It's been a truism in evangelical circles that leadership is in some cases "too male" and that so-called male privilege needs to end for the benefit of its female members. I don't share that view.

So what would happen if women received the very same power in the church as the men, without any distinctions? Simple — there will be fewer men in the church than there are now. There are reasons for this.

First, under egalitarian leadership only certain types of men will be belong to, let alone lead, a church or fellowship.

They will be only the type of men who were reared in the church and go along with the prevailing church culture. They will be "safe," attractive and non-offensive and know how to operate; in other words, a man has to fit a certain image. Guys who don't fit the profile will be shut down and thus shut out.

This is especially the case in black churches, whose membership is, by numerous accounts, 75 percent female; in the case of one of the black Methodist denominations that was meeting in Pittsburgh a few years ago, according to the Pittsburgh Post-Gazette, that number jumped to 84 percent.

In one fellowship like that where I attended in my 20s, I was once told that a number of the women felt “intimidated” by me. That may have been a fair charge, but I never got any specifics — who felt that way and what specifically I was doing. Seeing the handwriting on the wall, I left, and the group, shrinking anyway due to a change of leadership, eventually collapsed.

Second, and more to the point, for reasons I've already mentioned, women cannot really reach out to men. Nor should they.

I'm aware of the Rev. Mark Driscoll, the embattled former pastor of Mars Hill Church in Seattle. Because I don't know the specifics, I'm not prepared to comment on what same people called his unbiblical theology and abusive leadership style.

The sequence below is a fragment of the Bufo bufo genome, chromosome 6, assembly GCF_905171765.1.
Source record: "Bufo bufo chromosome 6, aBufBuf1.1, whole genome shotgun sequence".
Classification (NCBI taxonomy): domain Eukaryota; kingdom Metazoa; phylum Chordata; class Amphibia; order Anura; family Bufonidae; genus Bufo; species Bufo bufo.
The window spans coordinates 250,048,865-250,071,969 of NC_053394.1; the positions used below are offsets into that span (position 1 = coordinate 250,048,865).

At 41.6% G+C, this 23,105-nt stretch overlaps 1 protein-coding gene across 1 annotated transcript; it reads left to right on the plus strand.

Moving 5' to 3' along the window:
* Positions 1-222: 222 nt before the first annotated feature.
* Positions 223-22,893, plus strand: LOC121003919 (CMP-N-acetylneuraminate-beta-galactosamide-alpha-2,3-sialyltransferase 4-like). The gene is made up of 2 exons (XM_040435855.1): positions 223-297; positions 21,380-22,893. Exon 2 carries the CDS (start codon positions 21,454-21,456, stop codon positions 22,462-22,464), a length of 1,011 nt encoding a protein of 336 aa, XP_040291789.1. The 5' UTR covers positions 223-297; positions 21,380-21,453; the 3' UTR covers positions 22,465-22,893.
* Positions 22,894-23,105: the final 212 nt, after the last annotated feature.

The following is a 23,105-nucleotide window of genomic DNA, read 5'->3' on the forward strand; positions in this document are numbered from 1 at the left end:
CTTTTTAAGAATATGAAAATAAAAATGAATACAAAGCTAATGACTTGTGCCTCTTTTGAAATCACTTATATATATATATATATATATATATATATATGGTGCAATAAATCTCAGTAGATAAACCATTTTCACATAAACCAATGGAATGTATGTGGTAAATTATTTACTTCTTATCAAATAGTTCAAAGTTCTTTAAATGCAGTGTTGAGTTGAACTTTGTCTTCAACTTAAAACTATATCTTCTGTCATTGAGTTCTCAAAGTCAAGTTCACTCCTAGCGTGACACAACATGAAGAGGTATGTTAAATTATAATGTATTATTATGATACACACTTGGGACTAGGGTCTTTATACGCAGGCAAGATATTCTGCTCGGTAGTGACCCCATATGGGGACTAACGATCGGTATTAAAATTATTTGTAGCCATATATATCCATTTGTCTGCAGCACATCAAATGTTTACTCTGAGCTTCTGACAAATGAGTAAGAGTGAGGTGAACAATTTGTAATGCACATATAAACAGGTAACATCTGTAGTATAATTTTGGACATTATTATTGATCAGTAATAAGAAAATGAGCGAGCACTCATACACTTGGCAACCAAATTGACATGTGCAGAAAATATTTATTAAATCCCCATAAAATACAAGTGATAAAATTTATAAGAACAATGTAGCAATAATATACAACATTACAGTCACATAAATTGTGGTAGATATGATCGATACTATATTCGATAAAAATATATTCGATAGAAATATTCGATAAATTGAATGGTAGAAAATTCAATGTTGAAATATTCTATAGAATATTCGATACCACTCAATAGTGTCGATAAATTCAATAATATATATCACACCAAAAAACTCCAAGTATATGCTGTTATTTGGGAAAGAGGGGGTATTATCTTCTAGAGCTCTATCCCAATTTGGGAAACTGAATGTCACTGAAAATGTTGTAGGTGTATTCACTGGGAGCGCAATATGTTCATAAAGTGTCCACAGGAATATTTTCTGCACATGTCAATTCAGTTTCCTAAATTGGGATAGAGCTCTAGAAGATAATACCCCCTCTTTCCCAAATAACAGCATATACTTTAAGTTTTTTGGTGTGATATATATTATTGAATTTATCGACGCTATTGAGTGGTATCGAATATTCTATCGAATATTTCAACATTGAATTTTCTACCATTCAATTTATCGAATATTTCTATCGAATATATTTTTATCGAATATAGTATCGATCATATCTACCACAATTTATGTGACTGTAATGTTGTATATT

But he did reach young men. (And, frankly, women flock to such churches when they want to be partnered with strong men.) In fact, the singles ministry at my complementarian church was a pretty big draw, especially back in the 1980s, for that reason. On top of that, we have a large number of reforming drug addicts and alcoholics, the type of people, mostly men, that good “church folks” often run away from.)

It was these men who may have been "rough around the edges" that the Apostle Paul reached out to, and his writings reflected that.

And here's something most people don't consider: How many major Christian movements were led by women, and how many mega-churches have they started? None I can think of.

I think this is a case where the issue of "power" has superseded the church's mission. We say we want good men in the church but then don't give them any reason to stay.

The ‘green’ party — a taste of its own medicine

Last week, at the end of his State of the Union speech, President Obama made the comment "I've run my last campaign," at which some Republicans in the audience applauded derisively.

And then this shot from the president: "I know because I won both of them."

Of course, GOP politicians went off on him as a result.

Now, you can argue that Obama was rubbing their nose in it, but was it necessary for them to applaud what will likely be the end of the political career of someone they deeply despise?

Let’s be honest as to what this is about: Envy. And we’ve seen this before, with Bill Clinton, who was hammered mercilessly with propaganda and gossip simply because he belonged to the wrong party. If anyone believed that things would change over time, he or she simply hadn’t been paying attention. I mean, opposing policies is one thing; sabotaging the office is another.